Starbucks expands Evenings beer and wine menu to New York
Beer and wine at Starbucks? It’s not exactly a new concept per se—the Seattle-based brand may be best known for its coffee and specialty espresso drinks, but as our sister site FDF World has often recounted, in recent years Starbucks CEO Howard Schultz has been intent on driving the business toward a more diversified menu.
Starbucks has been relatively slow to roll out its “Evenings” menu, introducing it in just over 70 locations in the past five years. Now the menu, which trades morning lattes and croissants in for adult beverages and tapas, the select menu has finally reached the east coast: this week Starbucks launched its first Starbucks Evenings menu in New York City at its North 7th Street location in Williamsburg.
According to Vanity Fair, who was on the scene in Williamsburg to try out the new fare, the Starbucks Evenings menu was conceived of as a way to meet the needs of its consumers, especially its female clientele, in a whole new way that evolves after the morning breakfast rush:
The idea was born from customers, she said—women, in particular—who said they wanted Starbucks to be a comfortable place to go in the evening, whether they were alone or with company. If they didn’t feel like cleaning their houses but wanted to host a book club, they wanted another option, where they wouldn’t feel rushed like they usually were in the mornings, or limited to ordering a coffee and a muffin.
Business Insider has an array of appetizing images from the launch including salumi plates and flatbreads, and according to Vanity Fair, the pricing appears to be on point:
The menu is made up of 10 wines—5 reds, 4 whites, and a prosecco—which range from $8 to $15 per glass nationally. There are four beers, which, in the case of the Williamsburg outpost, all hail from Brooklyn, for $4 to $5 a pop. The small plates top off at $7. That’s a downright steal, especially in a city of the $16 cocktail and $10 green juice. But that’s the pricing sweet spot Starbucks found while testing the concept over the last five years, according to Rachel Antalek, certified sommelier and vice president of concept innovation at the company.
One of the biggest challenges for Starbucks over the years has been finding a way to maintain a steady rate of customers even after the breakfast and lunch day parts end—the chain has tackled this in many ways, including its recurring Treat Receipt promotion that entices morning customers to return after 2:30PM for a discounted drink. But by rolling out methodically and taking notice of its customer base, this could ultimately be the chain’s most successful bid to capture the all-day market yet.
[SOURCE: Business Insider; Vanity Fair]
Dark Wolf: accelerating security for USAF
As a small company whose biggest customers are the Department of Defense and the Intelligence Community, Dark Wolf Solutions (Dark Wolf) is a triple-threat, specializing in Cybersecurity, Software and DevOps, and Management Solutions. Dark Wolf secures and tests cloud platforms, develops and deploys applications, and offers consultancy services performing system engineering, system integration, and mission support.
The break for Dark Wolf came when the Department of Defense decided to explore software factories. Rick Tossavainen, Dark Wolf’s CEO, thinks it was an inspired path for the DoD to take. “It was a really great decision,” he says, “Let’s pull our people together as part of this digital transformation and recreate what Silicon Valley startup firms typically have. Let’s get into commercial facilities where we have open windows and big whiteboards and just promote ideation and collaboration. And it creates this collaborative environment where people start creating things much more rapidly than before.”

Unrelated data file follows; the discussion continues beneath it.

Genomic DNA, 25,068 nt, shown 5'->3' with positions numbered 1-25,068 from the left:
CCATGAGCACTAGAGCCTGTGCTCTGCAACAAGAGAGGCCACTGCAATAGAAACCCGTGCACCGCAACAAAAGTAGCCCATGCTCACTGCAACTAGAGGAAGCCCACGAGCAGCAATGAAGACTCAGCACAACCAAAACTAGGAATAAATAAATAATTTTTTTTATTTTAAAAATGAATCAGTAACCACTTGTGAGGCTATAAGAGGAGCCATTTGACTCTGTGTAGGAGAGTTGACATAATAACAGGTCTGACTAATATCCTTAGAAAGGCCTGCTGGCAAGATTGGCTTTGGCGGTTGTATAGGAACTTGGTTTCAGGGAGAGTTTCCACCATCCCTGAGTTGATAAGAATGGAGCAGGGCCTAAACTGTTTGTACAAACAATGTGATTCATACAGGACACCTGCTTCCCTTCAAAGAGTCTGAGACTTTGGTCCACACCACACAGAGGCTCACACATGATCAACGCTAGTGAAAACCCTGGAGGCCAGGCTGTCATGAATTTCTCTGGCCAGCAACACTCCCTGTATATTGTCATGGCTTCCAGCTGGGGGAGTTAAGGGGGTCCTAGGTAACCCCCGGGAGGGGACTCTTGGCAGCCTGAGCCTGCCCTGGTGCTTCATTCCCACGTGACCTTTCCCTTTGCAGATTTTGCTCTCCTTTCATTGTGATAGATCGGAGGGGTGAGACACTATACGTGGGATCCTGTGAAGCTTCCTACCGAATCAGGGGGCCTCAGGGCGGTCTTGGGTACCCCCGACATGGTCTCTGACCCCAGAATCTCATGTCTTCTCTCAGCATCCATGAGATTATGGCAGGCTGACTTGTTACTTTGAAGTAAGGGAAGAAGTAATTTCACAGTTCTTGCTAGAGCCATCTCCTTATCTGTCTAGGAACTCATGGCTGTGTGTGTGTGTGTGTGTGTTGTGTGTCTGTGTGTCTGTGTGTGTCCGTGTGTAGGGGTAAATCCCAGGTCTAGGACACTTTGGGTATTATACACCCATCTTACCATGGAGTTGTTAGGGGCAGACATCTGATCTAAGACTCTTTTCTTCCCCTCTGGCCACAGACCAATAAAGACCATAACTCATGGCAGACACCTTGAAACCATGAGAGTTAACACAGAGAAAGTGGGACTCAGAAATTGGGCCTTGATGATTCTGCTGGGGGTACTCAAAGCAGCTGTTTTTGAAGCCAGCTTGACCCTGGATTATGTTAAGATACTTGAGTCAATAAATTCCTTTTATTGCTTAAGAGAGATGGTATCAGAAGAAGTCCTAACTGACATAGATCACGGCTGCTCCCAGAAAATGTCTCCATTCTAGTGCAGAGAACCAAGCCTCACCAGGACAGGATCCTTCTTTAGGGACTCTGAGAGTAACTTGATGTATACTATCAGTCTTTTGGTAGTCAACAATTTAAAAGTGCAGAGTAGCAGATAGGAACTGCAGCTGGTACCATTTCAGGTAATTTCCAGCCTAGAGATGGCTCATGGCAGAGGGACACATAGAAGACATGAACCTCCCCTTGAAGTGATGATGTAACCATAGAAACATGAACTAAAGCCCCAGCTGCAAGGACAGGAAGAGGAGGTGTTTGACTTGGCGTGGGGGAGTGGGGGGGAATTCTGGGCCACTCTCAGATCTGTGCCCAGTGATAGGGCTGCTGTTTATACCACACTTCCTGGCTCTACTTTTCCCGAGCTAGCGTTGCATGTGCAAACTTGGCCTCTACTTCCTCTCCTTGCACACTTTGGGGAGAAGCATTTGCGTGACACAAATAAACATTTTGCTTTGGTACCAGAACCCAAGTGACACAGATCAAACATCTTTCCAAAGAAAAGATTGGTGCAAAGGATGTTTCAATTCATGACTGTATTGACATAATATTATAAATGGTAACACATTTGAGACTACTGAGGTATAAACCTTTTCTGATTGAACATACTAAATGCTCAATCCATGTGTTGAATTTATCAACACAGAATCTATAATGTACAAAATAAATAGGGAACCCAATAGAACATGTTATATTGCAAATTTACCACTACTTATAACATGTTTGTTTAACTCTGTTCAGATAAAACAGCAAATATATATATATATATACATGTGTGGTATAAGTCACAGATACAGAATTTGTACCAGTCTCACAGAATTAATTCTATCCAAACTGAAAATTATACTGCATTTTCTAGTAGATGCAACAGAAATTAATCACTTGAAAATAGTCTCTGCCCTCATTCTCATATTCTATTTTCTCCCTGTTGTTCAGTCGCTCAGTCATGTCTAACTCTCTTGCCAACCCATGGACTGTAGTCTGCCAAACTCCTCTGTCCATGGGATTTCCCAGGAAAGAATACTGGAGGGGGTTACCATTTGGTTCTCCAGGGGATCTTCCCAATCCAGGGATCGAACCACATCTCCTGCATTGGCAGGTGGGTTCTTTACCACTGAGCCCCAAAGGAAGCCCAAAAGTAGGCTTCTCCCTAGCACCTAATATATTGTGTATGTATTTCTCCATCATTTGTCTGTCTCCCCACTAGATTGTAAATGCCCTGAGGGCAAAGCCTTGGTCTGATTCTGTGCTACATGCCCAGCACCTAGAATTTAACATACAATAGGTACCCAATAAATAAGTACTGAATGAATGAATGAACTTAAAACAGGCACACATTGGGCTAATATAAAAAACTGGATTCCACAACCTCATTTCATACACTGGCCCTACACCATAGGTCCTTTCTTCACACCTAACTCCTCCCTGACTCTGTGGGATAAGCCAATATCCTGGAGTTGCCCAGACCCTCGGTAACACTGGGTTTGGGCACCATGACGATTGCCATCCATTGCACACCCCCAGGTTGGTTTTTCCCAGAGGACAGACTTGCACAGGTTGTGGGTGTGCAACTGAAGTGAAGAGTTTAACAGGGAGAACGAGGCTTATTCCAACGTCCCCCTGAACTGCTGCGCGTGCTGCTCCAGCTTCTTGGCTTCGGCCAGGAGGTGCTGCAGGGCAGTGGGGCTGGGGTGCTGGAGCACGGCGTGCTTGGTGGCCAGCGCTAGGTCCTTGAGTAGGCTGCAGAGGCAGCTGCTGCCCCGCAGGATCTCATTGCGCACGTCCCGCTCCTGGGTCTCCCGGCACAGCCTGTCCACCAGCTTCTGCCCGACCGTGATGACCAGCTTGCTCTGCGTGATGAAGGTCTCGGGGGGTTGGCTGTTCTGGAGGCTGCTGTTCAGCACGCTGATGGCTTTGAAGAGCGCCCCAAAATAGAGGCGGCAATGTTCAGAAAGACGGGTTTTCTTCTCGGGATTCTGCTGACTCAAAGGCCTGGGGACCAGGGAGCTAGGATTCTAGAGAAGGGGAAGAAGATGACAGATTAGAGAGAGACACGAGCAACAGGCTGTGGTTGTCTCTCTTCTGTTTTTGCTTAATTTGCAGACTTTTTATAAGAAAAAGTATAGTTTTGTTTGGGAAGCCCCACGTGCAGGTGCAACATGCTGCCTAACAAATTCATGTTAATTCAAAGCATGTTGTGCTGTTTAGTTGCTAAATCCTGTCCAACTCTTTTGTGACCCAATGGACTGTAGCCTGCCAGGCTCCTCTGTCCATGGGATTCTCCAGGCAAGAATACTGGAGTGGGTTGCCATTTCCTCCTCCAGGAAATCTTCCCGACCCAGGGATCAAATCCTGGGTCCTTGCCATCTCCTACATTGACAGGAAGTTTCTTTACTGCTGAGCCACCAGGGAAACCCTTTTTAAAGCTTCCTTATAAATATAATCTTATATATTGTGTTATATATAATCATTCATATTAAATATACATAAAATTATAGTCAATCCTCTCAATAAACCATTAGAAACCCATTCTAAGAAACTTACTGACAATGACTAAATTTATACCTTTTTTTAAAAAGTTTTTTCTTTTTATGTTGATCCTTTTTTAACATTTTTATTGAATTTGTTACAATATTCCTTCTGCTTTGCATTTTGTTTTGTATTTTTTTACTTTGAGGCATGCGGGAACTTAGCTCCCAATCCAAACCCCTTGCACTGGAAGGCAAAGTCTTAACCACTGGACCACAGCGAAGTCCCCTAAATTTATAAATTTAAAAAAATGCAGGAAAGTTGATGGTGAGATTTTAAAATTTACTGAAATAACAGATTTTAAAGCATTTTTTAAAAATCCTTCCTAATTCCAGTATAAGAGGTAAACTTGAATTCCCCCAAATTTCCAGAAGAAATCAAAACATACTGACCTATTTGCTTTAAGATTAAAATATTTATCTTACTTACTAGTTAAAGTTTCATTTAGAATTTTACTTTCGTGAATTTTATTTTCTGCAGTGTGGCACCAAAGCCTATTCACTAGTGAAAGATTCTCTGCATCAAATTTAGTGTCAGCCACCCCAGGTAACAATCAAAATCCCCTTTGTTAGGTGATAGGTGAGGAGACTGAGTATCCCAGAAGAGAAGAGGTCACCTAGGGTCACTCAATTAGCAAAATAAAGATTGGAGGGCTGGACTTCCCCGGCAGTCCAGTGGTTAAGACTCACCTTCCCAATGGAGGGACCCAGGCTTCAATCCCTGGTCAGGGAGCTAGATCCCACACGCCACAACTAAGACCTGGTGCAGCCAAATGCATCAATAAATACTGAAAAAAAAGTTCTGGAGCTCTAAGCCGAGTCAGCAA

It has been, Tossavainen says, “amazing to watch” and has energized the Federal Contracting Sector with an influx of new talent and improved working environments that foster creativity and innovative ways of approaching traditional problems.
“We originally started working with the US Air Force about three years ago. The problem was at the time you could develop all the software you wanted but you couldn’t get it into production – you had to go through the traditional assessment and authorization process. I talked to Lauren Knausenberger and she told me about Kessel Run and what eventually came out of this was the DoD’s first continuous ATO [Authority To Operate].”
The secret to Dark Wolf’s success – and its partnerships with USAF and Space Force – lies in a client-first attitude. “We’re not looking to maximise revenue,” Tossavainen explains. “We tell all of our employees, if you’re ever faced with an issue and you don’t know how to resolve it, and one solution is better for the customer and the second is better for Dark Wolf, you always do number one. We’ve just got to take care of our customers, and I look for other partners that want to do that. And let’s work together so that we can bring them the best answer we can.”
Rapid releases and constant evolution of software are common themes among USAF’s partners. Like many firms operating in the commercial and public sector spaces, Dark Wolf leads with a DevSecOps approach.
“Failure is tolerated,” says Tossavainen. “If it’s not going the right way in three months, let’s adjust. Let’s rapidly change course. And you can tell really quickly if something’s going to be successful or not, because they’re doing deployments multiple times a day – to the customer.”